There are no developed campsites at this time. Visitors will be able to find user-created areas to camp throughout the park. There is no fee for marine-accessible wilderness camping. This park is accessible year-round.
There are no developed campsites at this time. Visitors will be able to find user-created areas to camp throughout the park. There is no fee for wilderness camping. This park is accessible year-round.
This park is accessible year-round. There is no fee for winter camping.
While small fires are allowed, we encourage visitors to conserve the environment by minimizing the use of fire and using stoves instead. If you do have a fire, please utilize previously constructed fire rings and use small pieces of wood that will burn completely. If you can’t find a previously used site, try to construct your fire rings below the high tide mark. Never leave your fire unattended and practice “Leave No Trace” camping ethics.
There is no designated swimming area at Big Bunsby Park. There are no lifeguards on duty at provincial parks. Any ocean swimming will be cold.
World-class kayaking and canoeing opportunities exist around the Bunsby Islands in the Checleset Bay Area. Brooks Peninsula Park is within a day’s paddle of Big Bunsby. The sheltered waters around the park make the area an excellent place to sea kayak or canoe.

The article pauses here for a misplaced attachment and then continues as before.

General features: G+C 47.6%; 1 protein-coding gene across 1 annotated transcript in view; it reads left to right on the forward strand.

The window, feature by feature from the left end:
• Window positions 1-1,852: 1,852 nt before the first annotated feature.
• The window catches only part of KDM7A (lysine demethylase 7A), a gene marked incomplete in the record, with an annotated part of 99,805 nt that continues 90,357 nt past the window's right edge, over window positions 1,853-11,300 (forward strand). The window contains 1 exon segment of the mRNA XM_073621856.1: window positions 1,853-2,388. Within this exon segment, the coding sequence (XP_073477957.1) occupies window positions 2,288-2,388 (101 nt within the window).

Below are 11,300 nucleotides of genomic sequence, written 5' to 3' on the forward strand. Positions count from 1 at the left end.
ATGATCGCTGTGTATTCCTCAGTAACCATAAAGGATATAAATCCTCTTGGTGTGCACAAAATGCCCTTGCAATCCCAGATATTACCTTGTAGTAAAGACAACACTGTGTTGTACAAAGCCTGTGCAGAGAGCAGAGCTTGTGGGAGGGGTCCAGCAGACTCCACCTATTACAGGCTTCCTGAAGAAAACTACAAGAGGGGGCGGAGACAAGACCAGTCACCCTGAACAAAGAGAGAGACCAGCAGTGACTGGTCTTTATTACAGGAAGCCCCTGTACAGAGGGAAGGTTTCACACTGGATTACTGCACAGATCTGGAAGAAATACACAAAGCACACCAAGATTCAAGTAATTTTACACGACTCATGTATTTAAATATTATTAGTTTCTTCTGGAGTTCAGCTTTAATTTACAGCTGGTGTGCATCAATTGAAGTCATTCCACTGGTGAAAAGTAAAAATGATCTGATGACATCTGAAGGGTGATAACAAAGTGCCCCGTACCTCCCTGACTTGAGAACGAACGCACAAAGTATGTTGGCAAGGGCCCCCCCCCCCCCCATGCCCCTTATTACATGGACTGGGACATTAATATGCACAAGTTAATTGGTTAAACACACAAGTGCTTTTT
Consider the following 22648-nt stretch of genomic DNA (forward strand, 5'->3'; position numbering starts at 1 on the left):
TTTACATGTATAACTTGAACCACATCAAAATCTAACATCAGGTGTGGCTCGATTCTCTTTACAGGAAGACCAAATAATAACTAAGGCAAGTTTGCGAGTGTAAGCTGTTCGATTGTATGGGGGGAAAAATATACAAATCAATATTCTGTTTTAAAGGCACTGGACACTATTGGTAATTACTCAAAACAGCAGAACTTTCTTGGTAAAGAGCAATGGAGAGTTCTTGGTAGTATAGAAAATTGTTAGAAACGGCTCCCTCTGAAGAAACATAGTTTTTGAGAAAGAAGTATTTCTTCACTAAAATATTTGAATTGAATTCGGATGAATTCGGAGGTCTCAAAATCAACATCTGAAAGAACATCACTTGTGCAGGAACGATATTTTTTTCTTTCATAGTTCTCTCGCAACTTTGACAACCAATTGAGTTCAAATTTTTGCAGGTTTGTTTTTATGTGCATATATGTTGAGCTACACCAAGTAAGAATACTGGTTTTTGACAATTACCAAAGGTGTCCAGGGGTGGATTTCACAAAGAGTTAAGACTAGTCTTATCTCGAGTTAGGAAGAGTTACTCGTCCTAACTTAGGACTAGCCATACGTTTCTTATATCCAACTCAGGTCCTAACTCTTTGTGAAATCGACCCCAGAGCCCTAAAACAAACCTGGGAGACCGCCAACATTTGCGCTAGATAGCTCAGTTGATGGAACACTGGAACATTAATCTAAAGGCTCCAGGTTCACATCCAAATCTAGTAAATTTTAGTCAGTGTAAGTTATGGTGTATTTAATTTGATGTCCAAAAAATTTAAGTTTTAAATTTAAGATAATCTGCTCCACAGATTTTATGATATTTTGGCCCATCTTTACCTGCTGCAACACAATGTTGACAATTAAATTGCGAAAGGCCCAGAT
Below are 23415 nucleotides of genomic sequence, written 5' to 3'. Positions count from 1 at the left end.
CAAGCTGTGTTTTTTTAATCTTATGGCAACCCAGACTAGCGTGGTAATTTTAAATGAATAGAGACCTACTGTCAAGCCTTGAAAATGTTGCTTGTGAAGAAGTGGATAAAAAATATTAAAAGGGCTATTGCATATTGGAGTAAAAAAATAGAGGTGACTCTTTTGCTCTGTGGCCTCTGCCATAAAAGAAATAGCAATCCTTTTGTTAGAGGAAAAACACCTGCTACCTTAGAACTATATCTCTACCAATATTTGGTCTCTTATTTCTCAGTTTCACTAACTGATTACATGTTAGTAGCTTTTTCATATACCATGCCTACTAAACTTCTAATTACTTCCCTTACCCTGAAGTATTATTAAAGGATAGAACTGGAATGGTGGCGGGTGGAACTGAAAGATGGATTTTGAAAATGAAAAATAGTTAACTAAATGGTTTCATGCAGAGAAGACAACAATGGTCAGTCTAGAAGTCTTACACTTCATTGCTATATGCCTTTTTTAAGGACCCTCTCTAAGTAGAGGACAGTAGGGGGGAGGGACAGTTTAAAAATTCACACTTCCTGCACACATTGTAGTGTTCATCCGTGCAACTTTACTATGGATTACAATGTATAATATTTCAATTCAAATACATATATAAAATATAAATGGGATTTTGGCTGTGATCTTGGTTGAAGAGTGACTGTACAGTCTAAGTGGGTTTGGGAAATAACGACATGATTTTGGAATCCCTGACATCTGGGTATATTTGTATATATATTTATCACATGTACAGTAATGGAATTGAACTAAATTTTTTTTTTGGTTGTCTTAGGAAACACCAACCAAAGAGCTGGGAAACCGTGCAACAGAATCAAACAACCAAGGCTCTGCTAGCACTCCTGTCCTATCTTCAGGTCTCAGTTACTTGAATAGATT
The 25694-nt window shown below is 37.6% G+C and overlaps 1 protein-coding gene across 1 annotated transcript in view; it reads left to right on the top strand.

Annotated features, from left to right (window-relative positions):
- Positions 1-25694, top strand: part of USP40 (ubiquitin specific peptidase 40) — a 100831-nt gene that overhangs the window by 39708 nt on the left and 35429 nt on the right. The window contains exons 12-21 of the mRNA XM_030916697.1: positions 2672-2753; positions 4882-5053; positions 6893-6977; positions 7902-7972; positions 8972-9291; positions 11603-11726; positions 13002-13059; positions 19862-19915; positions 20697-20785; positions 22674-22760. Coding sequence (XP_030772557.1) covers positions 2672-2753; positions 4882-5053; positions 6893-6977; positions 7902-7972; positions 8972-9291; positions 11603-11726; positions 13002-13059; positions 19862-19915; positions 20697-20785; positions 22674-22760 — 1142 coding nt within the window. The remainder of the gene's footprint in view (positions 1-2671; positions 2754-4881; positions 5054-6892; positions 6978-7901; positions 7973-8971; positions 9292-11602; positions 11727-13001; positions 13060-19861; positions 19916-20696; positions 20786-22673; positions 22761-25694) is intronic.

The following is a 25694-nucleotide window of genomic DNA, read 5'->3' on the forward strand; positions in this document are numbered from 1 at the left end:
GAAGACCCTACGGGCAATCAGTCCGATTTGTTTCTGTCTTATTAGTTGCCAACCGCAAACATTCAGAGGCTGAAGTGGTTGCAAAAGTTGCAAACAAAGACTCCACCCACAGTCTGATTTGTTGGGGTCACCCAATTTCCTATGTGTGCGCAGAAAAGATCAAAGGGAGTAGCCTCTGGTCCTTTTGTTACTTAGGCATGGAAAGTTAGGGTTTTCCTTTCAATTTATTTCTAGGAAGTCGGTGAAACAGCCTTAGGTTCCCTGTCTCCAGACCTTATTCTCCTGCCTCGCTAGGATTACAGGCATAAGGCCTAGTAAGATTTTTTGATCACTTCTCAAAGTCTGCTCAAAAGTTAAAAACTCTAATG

Sea otters, gray whales, sea lions, seals and marine birds are common sights for kayakers paddling around this unspoiled wilderness. Although the Bunsby Islands are relatively sheltered, the access from Kyuquot to the Islands is exposed to rough seas and extreme weather conditions at times. Kayakers should be aware that winds can pick up quickly in this area, as can rough water, and should always practice caution. Kayakers should always take the ebb and flow of tides into consideration and be prepared for heavy fog at any time.
Most kayakers launch from Fair Harbour, although the use of water taxis is becoming more and more popular as a method of quickly reaching the park. Water taxis can be found in Kyuquot and Zeballos.
Saltwater fishing is extremely popular in this marine park, particularly for salmon, although rock fish and halibut can also be caught. All anglers should check the current regulations issued by Fisheries and Oceans Canada prior to fishing. Anyone fishing or angling in British Columbia must have an appropriate licence.
Pets and domestic animals must be on a leash at all times. You are responsible for their behaviour and must dispose of their excrement. Backcountry areas are not suitable for dogs or other pets due to wildlife issues and the potential for problems with bears.